In these days of austerity and local Government cuts I was glad to see that Enfield Council are taking their statutory obligations in respect of public footpaths seriously so well done to them again. The LOOP passes through the jurisdiction of many authorities and Enfield seemed to be amongst the better of the ones I encountered along the way.
Obviously this entire section of the path running alongside Turkey Brook again as far as the A10 Great Cambridge Road was getting a serious makeover and the standard of the work really was impressive. The entire length should be now be navigable for wheelchairs or prams and it is certainly a charming place to go for a walk. Running alongside the brook it is also fairly flat which helps.
At one point I noticed this expanse of water which I took to be natural although subsequent research names it as possibly a fishpond for the long gone Elsynge Hall. This building was an important location in Tudor times and for many years it’s precise location was lost until archaeological endeavour re-located it in the grounds of nearby Forty Hall.
Elsynge was much patronised by royalty and both King Henry VIII and Queen Elizabeth I were known to have stayed there. This whole portion of the LOOP really does have a lot of historical royal connections.
As well as Royal connections it has far more modern and far less regal (although just as rich) connections. Had I but known it at the time I was a mere couple of hundreds of yards from the training ground of Tottenham Hotspur F.C. of the English Premier League. I suppose some die-hard fans might suggest that Spurs players are football royalty but I am not so sure.
When you exit the park you will cross the road and please do so using the pelican crossing as it is very busy. Turn left then and you will see this rather modest structure which looks like nothing more than a nuisance and potential bottleneck for the heavy traffic as it bridges Turkey Brook. Like so much else on the walk a little research turned up very interesting associations and again this one is Royal.
I am sure you have probably heard the story about sir Walter Raleigh laying down his cloak so that Queen Elizabeth I would not dirty her shoes and local legend has it that this is where it happened. The bridge is called Maidens Bridge to this day if that is of any relevance in view of the fact she was known as the Virgin Queen. I have heard similar claims for Deptford in Southeast London so who knows?
The next bit if the walk is pretty uninspiring if truth be told. First you walk along a path with a fencing on both sides and nothing to see as you follow the line of the Turkey Brook and all the time the roar of traffic gets louder and louder. All this a few hundred yards from the delightful park you were in just a few minutes before. The reason for the noise soon becomes apparent as you emerge onto the A10 Great Cambridge Road which you must cross via a footbridge The image is a view from that bridge. On checking my images I noticed that it was taken eight minutes after I had left the park alongside the Brook and I had stopped to take other photos!
Once you navigate the maelstrom of the A10, turn left and then immediately right down a path which skirts the Enfield Cemetery and Crematorium. I had never been to this place until less than six months previously when I sadly attended the funeral of the Mother of a very dear friend. Then, about a week before I was doing this walk, I went there again for the funeral of the Mother of a couple of mates of mine. It had been a bad winter one way and another, I had attended four funerals in six months. Readers of my other pages will know that I do like wandering about graveyards and cemeteries but I had seen far too much of this place recently and decided to give it a miss.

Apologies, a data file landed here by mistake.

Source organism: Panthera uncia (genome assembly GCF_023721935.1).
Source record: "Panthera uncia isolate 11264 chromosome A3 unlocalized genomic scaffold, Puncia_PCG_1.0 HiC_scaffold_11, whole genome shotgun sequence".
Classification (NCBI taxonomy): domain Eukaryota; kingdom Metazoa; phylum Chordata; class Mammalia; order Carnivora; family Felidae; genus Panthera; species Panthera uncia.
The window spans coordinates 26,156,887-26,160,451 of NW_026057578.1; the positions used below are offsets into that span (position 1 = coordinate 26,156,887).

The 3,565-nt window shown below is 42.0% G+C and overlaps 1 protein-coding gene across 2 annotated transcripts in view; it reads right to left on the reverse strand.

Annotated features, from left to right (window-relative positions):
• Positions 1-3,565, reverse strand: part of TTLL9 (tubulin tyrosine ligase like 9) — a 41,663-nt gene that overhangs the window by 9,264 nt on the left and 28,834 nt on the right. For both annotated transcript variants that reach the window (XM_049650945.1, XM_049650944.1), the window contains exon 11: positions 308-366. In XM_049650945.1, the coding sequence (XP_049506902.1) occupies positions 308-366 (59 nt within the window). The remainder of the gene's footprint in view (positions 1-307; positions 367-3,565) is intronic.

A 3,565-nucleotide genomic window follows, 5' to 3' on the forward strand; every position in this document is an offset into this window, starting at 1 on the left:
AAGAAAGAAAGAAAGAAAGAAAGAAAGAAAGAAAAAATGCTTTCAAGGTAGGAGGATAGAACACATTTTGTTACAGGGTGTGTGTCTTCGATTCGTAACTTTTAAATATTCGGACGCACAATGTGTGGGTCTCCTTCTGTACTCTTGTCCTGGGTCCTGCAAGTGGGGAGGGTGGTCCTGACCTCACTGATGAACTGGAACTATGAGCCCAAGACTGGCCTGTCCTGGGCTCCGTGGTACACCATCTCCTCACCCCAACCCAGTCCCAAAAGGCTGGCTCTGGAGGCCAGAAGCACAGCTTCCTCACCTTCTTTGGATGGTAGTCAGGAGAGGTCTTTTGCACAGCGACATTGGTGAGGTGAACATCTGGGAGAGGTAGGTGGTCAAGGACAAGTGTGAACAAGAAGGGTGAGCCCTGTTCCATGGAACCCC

I include this image not because it is of the slightest interest but it is another necessary pointer for anyone proposing to walk this section of the London LOOP as the waymarking becomes a bit sketchy here. When you come to this point, having walked along the outside fence of the cemetery, you need to turn LEFT. A short walk will take you to Turkey Street, named for….. well, I shouldn’t need to tell you by now.
I did tell you that the portion of the walk between leaving the park before Maidens Bridge and Enfield Lock is not one of the prettier portions of the entire route. I know this cannot be helped and the very fact that they managed to engineer a complete circuit of outer London at all is testament to their planning skills so I really am not criticising. I hope the reader will have understood by now that I thoroughly enjoyed the LOOP.
When you get into Turkey street, you will be greeted by a dismal sight, the all too familiar one of a closed down British pub, in this case the Turkey. When I walked the LOOP it was merely boarded up but has now gone the way of so many others and been converted into flats (apartments).
A combination of a totally ill-thought out smoking ban (prompted by the EU on the basis of worker’s health and an inexplicable desire to embrace anything American), a “beer escalator” tax and a general recession brought on by bankers greed and politicians incompetence led to the disgusting situation where over 36 pubs in England and Wales were closing per week at that point. You have probably guessed that I was not very happy then and am still not happy as I edit this in 2020! I dread to think what the current coronavirus pandemic is going to do an already decimated industry.